‘Use carrot, not stick’ to get academics to go green

Universities support gentle touch on nudging researchers to make climate-friendly decisions

November 24, 2021
Dangling carrot
Source: iStock

Despite widespread agreement that higher education must drastically cut its carbon emissions, university officials responsible for sustainability are reluctant to impose limits on academics’ behaviour.

Instead, speakers at Times Higher Education’s THE Campus Live event favoured gentler approaches to changing scholars’ mindset, including “educating” them on the climate impacts of their travel decisions and providing “high-quality” vegetarian options in campus cafeterias.

“I don’t think we’re at a position where we would ban travel or put restrictions on [it] but there is something in educating people…and trusting them to make the right decisions,” said Jaime Toney, director of the Centre for Sustainable Solutions at the University of Glasgow.

She urged a more nuanced, case-by-case approach to work trips, suggesting that more established scholars may benefit less from the networking opportunities of attending an event in person than their younger colleagues.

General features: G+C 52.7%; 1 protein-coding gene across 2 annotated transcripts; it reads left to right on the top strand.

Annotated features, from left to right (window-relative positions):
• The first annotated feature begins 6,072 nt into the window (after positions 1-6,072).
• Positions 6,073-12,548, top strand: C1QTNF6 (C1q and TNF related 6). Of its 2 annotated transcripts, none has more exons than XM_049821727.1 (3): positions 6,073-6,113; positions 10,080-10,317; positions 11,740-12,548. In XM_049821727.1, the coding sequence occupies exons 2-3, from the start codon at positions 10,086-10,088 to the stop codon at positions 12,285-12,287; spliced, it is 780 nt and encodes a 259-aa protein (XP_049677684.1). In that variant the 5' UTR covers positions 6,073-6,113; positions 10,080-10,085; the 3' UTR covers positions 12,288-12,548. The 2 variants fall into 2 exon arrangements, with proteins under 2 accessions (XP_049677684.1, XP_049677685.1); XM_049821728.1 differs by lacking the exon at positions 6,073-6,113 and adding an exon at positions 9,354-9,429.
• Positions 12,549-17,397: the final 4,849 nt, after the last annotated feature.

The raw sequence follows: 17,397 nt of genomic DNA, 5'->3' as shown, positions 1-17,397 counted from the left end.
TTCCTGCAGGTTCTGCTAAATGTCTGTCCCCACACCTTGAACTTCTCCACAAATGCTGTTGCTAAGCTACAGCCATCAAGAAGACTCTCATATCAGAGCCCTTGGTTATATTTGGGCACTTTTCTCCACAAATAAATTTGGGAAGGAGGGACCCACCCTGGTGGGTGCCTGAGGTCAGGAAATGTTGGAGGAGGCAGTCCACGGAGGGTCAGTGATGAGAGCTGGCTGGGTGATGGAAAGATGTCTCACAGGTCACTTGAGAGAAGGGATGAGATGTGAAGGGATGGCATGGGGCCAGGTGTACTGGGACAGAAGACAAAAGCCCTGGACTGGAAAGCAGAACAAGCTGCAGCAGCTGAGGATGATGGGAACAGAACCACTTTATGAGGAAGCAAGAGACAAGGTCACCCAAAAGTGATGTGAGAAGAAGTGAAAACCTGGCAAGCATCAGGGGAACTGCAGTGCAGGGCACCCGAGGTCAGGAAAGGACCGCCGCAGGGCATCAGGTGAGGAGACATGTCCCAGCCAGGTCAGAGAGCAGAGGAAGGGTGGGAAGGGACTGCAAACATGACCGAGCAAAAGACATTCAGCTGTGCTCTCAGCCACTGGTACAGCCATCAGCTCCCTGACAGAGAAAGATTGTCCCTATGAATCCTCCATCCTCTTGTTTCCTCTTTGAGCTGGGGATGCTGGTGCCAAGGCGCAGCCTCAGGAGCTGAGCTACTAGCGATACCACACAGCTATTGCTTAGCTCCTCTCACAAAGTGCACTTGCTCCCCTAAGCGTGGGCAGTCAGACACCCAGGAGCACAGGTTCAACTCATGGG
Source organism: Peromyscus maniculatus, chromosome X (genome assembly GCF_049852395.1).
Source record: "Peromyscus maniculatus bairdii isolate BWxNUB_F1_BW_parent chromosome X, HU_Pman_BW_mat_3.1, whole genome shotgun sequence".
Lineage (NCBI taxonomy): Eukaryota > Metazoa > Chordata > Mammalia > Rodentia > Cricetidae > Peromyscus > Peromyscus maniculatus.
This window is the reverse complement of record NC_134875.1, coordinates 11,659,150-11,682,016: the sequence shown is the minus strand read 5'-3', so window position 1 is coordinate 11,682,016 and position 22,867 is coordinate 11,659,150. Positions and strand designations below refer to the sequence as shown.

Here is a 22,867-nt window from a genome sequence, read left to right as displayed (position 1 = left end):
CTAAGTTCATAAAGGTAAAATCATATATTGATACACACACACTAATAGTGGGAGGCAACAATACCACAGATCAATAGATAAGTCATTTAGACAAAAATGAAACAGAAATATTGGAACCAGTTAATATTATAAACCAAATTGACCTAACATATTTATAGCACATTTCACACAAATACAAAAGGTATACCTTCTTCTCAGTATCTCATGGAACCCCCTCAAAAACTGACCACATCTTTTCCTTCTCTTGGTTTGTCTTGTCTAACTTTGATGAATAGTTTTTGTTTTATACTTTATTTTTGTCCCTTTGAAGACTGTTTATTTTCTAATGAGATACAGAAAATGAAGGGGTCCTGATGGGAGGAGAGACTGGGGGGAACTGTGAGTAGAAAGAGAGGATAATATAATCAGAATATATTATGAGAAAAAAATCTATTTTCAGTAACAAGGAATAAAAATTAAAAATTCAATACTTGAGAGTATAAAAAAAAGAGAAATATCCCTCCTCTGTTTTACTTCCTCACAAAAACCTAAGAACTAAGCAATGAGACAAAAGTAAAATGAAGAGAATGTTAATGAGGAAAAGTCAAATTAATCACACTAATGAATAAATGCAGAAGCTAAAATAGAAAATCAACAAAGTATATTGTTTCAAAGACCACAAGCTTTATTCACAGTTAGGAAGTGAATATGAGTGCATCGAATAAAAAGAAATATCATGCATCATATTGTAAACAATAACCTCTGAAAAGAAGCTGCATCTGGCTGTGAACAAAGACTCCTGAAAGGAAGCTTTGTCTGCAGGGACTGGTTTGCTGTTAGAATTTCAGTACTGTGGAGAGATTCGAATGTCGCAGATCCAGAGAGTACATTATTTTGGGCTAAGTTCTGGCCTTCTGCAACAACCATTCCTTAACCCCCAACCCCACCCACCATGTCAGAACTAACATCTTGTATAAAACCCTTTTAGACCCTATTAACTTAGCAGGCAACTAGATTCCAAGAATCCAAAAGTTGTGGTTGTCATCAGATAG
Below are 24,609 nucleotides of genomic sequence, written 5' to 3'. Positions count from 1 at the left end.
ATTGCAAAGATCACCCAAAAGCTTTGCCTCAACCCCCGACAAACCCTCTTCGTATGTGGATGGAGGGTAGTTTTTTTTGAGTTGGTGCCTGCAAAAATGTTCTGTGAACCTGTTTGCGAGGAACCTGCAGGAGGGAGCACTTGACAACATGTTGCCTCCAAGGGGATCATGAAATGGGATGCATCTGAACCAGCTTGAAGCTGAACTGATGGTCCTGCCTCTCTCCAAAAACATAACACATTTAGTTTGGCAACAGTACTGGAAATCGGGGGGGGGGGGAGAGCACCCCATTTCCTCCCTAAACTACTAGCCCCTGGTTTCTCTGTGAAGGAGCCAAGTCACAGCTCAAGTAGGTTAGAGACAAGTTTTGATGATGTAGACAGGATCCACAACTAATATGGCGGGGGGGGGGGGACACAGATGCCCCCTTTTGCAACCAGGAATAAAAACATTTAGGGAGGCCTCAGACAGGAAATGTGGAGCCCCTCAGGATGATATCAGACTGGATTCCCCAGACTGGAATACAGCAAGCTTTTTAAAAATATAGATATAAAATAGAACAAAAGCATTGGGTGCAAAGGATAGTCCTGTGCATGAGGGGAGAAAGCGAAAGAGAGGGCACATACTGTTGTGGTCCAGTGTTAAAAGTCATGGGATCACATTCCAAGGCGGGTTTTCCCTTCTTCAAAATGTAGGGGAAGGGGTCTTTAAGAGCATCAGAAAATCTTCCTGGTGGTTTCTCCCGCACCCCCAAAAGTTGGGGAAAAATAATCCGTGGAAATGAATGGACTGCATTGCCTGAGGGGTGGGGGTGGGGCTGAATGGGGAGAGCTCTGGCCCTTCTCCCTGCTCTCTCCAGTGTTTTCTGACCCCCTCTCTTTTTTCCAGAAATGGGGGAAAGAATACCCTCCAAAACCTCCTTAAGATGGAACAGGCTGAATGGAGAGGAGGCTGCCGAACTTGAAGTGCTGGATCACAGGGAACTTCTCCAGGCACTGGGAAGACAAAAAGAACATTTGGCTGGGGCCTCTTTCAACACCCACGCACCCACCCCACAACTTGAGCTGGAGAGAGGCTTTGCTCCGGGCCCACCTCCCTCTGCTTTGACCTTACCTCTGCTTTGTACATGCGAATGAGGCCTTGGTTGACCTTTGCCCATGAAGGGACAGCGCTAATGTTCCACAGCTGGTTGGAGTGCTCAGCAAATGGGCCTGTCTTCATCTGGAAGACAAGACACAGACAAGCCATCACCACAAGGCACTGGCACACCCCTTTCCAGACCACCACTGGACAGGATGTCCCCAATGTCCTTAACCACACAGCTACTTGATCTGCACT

“This is not about…stopping travel,” agreed Joanna Chamberlain, head of sustainability at the University of Cambridge, who underscored that mobility remains a “very important form of academic endeavour”.

She, too, backed the approach of providing information and policy guidelines to “help people” in making “the right decision for them and for the environment”.

Ms Chamberlain also warned against yielding to the temptation to restrict certain behaviours.

“You have to be very aware of the unintended consequences of rules,” she said. For instance, she said that early career researchers who have childcare duties may be unable to make a conference if they need to take a long train journey versus a quick flight.

The speakers also favoured a carrot rather than stick approach in other areas, such as changing the culture around food. They supported leaving meat options on the menu on campus cafeterias, with exceptions such as meatless Mondays.

Both panellists said that universities were increasingly recognising that they need to serve up tastier meat-free dishes to entice academics to eat less carbon-intensive food – an exercise that could well involve literal carrots.

“We used to have a bit of a joke if you were vegetarian [the] option was always a sandwich with something in it and you didn’t know what it was until you took a bite,” said Professor Toney, adding that the emphasis has shifted to providing “high-quality” green alternatives.

But she also noted that where meat is concerned, “it’s not a clear black-and-white issue”, when you take into account local context.

“In Scotland one of the things people have been saying around food is [to eat] local deer because they’re having issues with them…destroying biodiversity,” she said.


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